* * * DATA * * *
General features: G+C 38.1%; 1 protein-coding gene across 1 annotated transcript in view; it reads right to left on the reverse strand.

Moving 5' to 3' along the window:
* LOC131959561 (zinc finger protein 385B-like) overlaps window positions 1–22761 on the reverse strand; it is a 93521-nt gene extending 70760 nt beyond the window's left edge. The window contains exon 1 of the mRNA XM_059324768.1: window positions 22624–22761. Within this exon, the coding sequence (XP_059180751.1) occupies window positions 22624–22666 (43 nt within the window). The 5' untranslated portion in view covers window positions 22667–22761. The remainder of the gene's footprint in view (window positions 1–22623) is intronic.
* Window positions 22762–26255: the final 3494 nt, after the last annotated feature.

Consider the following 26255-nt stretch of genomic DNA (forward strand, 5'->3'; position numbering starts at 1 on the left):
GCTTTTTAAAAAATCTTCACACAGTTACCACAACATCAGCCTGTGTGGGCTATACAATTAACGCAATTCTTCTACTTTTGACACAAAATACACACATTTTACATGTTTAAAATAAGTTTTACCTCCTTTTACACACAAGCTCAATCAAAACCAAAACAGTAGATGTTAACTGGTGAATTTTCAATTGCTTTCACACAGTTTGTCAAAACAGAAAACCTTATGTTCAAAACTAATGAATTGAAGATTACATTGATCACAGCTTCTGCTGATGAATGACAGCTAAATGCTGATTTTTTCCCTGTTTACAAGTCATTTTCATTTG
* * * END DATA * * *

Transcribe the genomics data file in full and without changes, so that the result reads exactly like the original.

General features: G+C 38.1%; 1 protein-coding gene across 1 annotated transcript in view; it reads right to left on the reverse strand.

Moving 5' to 3' along the window:
* LOC131959561 (zinc finger protein 385B-like) overlaps window positions 1–22761 on the reverse strand; it is a 93521-nt gene extending 70760 nt beyond the window's left edge. The window contains exon 1 of the mRNA XM_059324768.1: window positions 22624–22761. Within this exon, the coding sequence (XP_059180751.1) occupies window positions 22624–22666 (43 nt within the window). The 5' untranslated portion in view covers window positions 22667–22761. The remainder of the gene's footprint in view (window positions 1–22623) is intronic.
* Window positions 22762–26255: the final 3494 nt, after the last annotated feature.

Consider the following 26255-nt stretch of genomic DNA (forward strand, 5'->3'; position numbering starts at 1 on the left):
GCTTTTTAAAAAATCTTCACACAGTTACCACAACATCAGCCTGTGTGGGCTATACAATTAACGCAATTCTTCTACTTTTGACACAAAATACACACATTTTACATGTTTAAAATAAGTTTTACCTCCTTTTACACACAAGCTCAATCAAAACCAAAACAGTAGATGTTAACTGGTGAATTTTCAATTGCTTTCACACAGTTTGTCAAAACAGAAAACCTTATGTTCAAAACTAATGAATTGAAGATTACATTGATCACAGCTTCTGCTGATGAATGACAGCTAAATGCTGATTTTTTCCCTGTTTACAAGTCATTTTCATTTG